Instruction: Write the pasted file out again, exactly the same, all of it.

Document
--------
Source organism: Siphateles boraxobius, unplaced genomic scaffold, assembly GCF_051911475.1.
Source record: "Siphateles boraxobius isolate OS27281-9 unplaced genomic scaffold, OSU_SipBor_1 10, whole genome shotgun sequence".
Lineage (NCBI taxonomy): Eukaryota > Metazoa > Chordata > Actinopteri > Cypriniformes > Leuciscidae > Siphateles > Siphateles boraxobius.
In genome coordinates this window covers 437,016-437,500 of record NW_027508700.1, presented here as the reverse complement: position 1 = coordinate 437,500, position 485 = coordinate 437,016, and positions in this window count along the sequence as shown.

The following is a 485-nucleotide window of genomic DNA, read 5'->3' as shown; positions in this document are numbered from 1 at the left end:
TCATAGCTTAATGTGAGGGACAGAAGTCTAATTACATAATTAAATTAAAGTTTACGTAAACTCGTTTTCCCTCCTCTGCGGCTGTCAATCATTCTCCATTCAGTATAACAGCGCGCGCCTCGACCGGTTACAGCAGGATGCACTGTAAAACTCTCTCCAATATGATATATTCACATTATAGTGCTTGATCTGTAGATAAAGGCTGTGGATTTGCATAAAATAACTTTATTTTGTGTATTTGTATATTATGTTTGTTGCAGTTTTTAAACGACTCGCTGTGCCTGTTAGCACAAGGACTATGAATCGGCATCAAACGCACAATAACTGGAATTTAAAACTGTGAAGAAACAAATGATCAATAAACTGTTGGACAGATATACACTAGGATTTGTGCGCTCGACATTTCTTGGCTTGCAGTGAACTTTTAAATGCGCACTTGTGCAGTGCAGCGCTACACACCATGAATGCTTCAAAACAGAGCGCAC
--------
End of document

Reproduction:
Source organism: Siphateles boraxobius, unplaced genomic scaffold, assembly GCF_051911475.1.
Source record: "Siphateles boraxobius isolate OS27281-9 unplaced genomic scaffold, OSU_SipBor_1 10, whole genome shotgun sequence".
Lineage (NCBI taxonomy): Eukaryota > Metazoa > Chordata > Actinopteri > Cypriniformes > Leuciscidae > Siphateles > Siphateles boraxobius.
In genome coordinates this window covers 437,016-437,500 of record NW_027508700.1, presented here as the reverse complement: position 1 = coordinate 437,500, position 485 = coordinate 437,016, and positions in this window count along the sequence as shown.

The following is a 485-nucleotide window of genomic DNA, read 5'->3' as shown; positions in this document are numbered from 1 at the left end:
TCATAGCTTAATGTGAGGGACAGAAGTCTAATTACATAATTAAATTAAAGTTTACGTAAACTCGTTTTCCCTCCTCTGCGGCTGTCAATCATTCTCCATTCAGTATAACAGCGCGCGCCTCGACCGGTTACAGCAGGATGCACTGTAAAACTCTCTCCAATATGATATATTCACATTATAGTGCTTGATCTGTAGATAAAGGCTGTGGATTTGCATAAAATAACTTTATTTTGTGTATTTGTATATTATGTTTGTTGCAGTTTTTAAACGACTCGCTGTGCCTGTTAGCACAAGGACTATGAATCGGCATCAAACGCACAATAACTGGAATTTAAAACTGTGAAGAAACAAATGATCAATAAACTGTTGGACAGATATACACTAGGATTTGTGCGCTCGACATTTCTTGGCTTGCAGTGAACTTTTAAATGCGCACTTGTGCAGTGCAGCGCTACACACCATGAATGCTTCAAAACAGAGCGCAC